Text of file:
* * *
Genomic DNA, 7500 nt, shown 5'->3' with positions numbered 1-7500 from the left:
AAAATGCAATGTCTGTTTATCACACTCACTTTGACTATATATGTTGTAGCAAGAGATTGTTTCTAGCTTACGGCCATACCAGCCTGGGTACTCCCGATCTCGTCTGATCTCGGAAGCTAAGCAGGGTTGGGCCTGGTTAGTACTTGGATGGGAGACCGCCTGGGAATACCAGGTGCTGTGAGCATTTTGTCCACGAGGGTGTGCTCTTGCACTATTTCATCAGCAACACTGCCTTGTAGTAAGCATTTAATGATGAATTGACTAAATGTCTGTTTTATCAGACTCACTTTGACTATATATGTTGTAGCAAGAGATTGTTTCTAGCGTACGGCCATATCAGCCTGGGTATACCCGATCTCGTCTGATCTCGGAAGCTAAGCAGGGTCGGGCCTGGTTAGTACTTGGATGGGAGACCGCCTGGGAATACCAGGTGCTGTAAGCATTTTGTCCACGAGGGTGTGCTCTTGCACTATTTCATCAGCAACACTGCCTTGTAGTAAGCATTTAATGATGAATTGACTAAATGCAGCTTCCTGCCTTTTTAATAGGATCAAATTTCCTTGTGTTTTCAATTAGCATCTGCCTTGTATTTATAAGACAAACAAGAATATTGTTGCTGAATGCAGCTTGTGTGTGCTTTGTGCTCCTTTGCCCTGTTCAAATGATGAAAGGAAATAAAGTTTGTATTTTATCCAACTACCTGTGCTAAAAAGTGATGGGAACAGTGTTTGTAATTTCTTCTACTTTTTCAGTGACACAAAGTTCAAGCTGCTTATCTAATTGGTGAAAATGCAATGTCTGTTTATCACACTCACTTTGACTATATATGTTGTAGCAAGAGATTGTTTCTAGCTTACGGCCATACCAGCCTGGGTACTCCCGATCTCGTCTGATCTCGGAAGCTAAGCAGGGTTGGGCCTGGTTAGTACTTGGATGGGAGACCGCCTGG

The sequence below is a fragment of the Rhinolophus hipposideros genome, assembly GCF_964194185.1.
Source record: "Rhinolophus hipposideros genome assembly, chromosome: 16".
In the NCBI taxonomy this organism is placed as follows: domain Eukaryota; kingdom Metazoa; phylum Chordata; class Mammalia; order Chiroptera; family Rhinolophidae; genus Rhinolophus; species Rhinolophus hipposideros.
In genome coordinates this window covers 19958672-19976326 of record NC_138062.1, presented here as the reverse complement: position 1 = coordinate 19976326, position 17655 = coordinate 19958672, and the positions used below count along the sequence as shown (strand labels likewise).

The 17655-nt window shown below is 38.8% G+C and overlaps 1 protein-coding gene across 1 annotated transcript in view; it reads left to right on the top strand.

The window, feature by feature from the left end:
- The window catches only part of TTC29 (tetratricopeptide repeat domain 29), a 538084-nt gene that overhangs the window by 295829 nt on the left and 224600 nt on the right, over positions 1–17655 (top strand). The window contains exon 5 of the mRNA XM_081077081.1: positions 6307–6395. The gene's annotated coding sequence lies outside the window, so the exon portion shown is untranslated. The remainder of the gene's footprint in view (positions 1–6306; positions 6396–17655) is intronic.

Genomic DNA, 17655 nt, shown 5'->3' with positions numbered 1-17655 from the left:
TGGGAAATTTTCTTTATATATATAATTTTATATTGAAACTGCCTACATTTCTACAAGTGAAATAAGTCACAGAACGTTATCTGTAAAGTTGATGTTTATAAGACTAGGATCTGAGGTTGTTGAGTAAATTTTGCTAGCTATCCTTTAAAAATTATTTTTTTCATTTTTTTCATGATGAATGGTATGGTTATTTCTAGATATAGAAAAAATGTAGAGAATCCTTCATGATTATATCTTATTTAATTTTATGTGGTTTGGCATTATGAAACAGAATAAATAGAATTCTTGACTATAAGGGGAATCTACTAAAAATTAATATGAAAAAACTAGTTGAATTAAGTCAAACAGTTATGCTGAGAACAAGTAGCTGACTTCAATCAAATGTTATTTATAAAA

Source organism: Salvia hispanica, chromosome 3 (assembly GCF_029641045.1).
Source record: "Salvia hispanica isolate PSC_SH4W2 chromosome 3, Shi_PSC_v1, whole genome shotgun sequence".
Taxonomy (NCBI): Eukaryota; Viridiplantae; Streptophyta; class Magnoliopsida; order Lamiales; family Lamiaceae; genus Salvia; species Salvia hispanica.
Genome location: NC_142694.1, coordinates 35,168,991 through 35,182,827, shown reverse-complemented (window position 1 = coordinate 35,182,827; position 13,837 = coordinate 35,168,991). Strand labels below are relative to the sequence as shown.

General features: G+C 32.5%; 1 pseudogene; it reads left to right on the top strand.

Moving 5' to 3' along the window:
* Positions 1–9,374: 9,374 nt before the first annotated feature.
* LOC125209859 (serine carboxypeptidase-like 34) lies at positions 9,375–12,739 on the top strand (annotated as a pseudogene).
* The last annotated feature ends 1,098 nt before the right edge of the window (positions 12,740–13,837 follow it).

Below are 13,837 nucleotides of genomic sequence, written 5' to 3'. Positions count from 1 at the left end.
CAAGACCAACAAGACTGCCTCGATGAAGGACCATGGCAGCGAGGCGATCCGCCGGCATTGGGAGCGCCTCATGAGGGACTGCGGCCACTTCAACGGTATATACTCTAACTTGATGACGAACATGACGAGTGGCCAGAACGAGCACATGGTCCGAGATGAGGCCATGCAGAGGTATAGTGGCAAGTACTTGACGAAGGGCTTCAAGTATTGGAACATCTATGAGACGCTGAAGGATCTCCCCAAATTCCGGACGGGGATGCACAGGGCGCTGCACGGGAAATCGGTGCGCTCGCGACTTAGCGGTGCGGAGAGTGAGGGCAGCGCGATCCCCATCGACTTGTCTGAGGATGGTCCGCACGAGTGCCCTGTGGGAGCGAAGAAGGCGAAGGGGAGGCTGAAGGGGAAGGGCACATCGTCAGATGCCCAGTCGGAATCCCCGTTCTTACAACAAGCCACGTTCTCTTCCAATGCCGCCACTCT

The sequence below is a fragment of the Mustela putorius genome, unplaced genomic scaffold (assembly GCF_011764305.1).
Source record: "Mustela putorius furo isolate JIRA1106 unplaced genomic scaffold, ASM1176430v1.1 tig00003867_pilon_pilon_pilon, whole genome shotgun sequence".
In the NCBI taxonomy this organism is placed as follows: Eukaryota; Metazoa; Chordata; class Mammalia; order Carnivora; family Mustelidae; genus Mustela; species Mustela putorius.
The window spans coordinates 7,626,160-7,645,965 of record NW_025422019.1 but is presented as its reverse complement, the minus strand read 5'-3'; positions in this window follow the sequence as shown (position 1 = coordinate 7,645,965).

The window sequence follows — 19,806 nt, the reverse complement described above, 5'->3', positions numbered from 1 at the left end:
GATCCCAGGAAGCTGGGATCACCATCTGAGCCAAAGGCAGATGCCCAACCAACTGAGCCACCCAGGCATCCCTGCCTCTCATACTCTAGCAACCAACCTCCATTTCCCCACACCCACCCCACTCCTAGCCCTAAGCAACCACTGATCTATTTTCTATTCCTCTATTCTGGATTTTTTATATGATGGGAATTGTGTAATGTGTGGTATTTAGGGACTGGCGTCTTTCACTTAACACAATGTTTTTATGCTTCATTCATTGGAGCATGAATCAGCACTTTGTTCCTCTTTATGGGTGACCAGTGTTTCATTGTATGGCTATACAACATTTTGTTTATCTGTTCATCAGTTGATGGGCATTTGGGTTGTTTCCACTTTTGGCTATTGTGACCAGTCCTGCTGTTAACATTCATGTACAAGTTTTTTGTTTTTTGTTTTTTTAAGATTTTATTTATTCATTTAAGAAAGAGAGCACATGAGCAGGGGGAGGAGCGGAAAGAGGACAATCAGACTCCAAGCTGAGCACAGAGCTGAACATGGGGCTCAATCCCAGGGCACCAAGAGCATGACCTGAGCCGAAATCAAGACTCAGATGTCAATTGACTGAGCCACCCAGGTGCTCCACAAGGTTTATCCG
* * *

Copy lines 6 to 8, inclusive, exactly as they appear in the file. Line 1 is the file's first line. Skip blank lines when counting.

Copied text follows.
In genome coordinates this window covers 19958672-19976326 of record NC_138062.1, presented here as the reverse complement: position 1 = coordinate 19976326, position 17655 = coordinate 19958672, and the positions used below count along the sequence as shown (strand labels likewise).

The 17655-nt window shown below is 38.8% G+C and overlaps 1 protein-coding gene across 1 annotated transcript in view; it reads left to right on the top strand.

The window, feature by feature from the left end: